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Celebrating Passover 2021

The Passover or Pesach commemorates the liberation of the Jews from Egyptian slavery. The celebration of the Passover remembers the exodus of their millions of forebears from Egypt. Jews celebrate the holiday for one week, performing many vital rituals, such as hosting a Seder, the traditional meal during Passover, and refraining from eating leavened bread.

The dates of the annual observance vary. This year, the Passover celebration is from March 28 to April 4.

Similarities and differences with Easter

Passover occurs in the Spring. The Jews celebrate the event by hosting a ”seder” or ritual dinner. Afterward, they abstain from eating any leavened bread for about seven days. Instead of leavened bread, the Jews eat unleavened crackers called matzo (matzah).

Holy Week ends with Easter, which is also a springtime holiday. Christians around the world celebrate it to commemorate Jesus Christ’s resurrection that freed the Christians from sin and death. Holy Week recalls the events that happened to Jesus Christ. Maundy Thursday, for example, recalls the Last Supper. Good Friday commemorates the crucifixion of Christ. Black Saturday is a day of mourning before the resurrection of Christ on Easter Sunday.

In some years, Passover and Easter occur in different months. But this year the two holidays overlap, as Holy Week and Easter will also happen from March 28 to April 4.

Looking back at Passover 2020

2020 was a tough year for everyone. Passover in 2020 occurred during the height of the coronavirus outbreak and many festive and religious holidays, events, and observances had to adapt to the health protocols. It forced many people to be in home quarantine to prevent the spread of the coronavirus. The government limited or banned all forms of mass gatherings. They required people to practice physical distancing and avoid face-to-face contact.

These health protocols certainly affected the celebration of the Passover. They curtailed grocery shopping, Passover gatherings at synagogues, and traveling back home to attend a family gathering and sharing meals.

The Jews lament the loss of one of the greatest pleasures of Passover, the annual gathering of family generations.

They adapted to the restrictions imposed by the pandemic. Most of them hosted virtual seders. Even rabbis used technology by sending encouraging text messages. Many groups and organizations created sites, so they can host seders online.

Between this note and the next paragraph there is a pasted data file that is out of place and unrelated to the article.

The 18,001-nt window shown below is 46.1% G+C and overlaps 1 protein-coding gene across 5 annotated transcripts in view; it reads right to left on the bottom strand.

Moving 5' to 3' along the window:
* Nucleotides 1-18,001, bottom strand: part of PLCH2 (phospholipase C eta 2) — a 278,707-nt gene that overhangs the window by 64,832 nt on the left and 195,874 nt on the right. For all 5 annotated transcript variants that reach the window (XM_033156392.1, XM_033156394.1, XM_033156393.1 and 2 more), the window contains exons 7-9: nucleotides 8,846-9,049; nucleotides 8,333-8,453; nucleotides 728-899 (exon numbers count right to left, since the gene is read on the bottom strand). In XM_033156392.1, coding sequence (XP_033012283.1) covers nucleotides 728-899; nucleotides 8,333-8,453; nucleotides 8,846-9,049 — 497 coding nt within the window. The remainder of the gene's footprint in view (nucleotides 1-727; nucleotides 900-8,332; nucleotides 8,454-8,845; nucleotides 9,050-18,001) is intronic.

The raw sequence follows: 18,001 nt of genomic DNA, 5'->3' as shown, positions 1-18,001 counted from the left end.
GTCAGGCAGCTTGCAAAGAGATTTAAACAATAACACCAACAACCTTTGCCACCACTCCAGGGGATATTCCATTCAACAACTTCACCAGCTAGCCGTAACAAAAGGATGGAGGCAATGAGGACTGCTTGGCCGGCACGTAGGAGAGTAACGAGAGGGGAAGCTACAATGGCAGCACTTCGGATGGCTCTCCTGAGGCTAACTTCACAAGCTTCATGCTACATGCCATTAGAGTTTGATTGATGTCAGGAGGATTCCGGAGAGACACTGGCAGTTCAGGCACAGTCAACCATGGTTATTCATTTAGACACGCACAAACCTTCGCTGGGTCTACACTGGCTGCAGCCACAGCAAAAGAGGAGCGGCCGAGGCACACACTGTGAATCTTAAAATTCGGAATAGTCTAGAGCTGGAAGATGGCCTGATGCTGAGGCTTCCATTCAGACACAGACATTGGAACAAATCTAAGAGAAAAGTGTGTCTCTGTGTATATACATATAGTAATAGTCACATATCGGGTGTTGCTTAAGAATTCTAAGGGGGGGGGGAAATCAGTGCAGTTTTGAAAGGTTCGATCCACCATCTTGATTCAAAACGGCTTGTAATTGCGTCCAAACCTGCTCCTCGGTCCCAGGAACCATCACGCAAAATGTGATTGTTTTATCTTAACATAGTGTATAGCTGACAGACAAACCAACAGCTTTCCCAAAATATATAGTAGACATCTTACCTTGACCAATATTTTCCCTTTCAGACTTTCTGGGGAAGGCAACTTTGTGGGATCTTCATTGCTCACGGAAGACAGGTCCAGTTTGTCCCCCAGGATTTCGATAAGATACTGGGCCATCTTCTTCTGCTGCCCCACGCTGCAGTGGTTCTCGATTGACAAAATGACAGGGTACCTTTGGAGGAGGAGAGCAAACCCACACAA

The pandemic also brought forward creative talents. They created stories related to their tradition but more focused on the current health crisis. They forego some traditions. Enterprising people prepared Seder meals to sell online. Other Jews cooked traditional food on their own, thankful that their parents taught them how to make matzo and other food items.

For many, the age-old Passover tradition of ”washing the hands” which many overlooked, became one of the most important steps in the observance of the Passover.

Passover traditions

At sundown before the official start of the Passover, Jews host a Seder, which is a special ceremony. Central to the celebration is the retelling of the story of the liberation of the Jewish ancestors. The celebration of Seder involves a festive meal on the first night of the Passover. The term Seder translates to order, which is very apt because there are 15 steps to be followed to celebrate Passover.

Family members read from the Passover storybook, Haggadah. They sing traditional songs. The dinner table contains a Seder plate with five symbolic items. There should be a spring vegetable, a bitter vegetable or ”maror” like romaine lettuce or horseradish. The plan must have a roasted egg, a roasted shank bone, and ”charoset” comprising nuts, honey, wine, and chopped apples.

Jews will also drink four cups of wine. They reserve the fifth cup of wine for ”Elijah.”

The Seder meal varies depending on the household. The meal may comprise beef brisket, salmon, or beef, and matzah. Throughout the eight days of the celebration, they forbid the Jews from eating leavened bread.

After the Passover, Jews around the world celebrate with a feast. Different countries have different methods of celebrating.

The ”Mimouna” festival which they start after sundown on Passover’s last day came from Morocco. Many Jewish communities, including Israel, are hosting Mimouna festivals. Hosts of the Mimouna event invite guests to their homes. They serve traditional Mimouna food and desserts, which include a variety of fresh fruits, assorted nuts, and marzipan.

Importance of observing Passover

Jewish families want to continue their unique customs and traditions and teach them to succeeding generations. Passover is one of the most important religious festivals for the Jews. It’s a special occasion to recall and retell the story of the Jews’ liberation led by Moses from Egyptian slavery. For 210 years, the Jews were slaves in Egypt.

They have celebrated Passover circa 1300 BC, and you can find its story in the Book of Exodus. God released them from slavery by sending ten plagues to Egypt. The plagues affected only the Egyptians.

For the Jews, celebrating the Passover affirms their faith in God and God’s love for the Jews.

Celebrating Passover 2021

This year, uncertainty still affects the celebration of Passover. While Covid-19 vaccines are already available, there are still some questions regarding the health protocols. Medical and healthcare practitioners still want people to avoid large social gatherings, and practice physical and social distancing.

Many families still consider doing virtual gatherings, while some are thinking of hosting small seders.

Covid-19 is still around. The Jews, like the rest of the people around the world, will still observe health protocols, even if they slightly relaxed the regulations this year.

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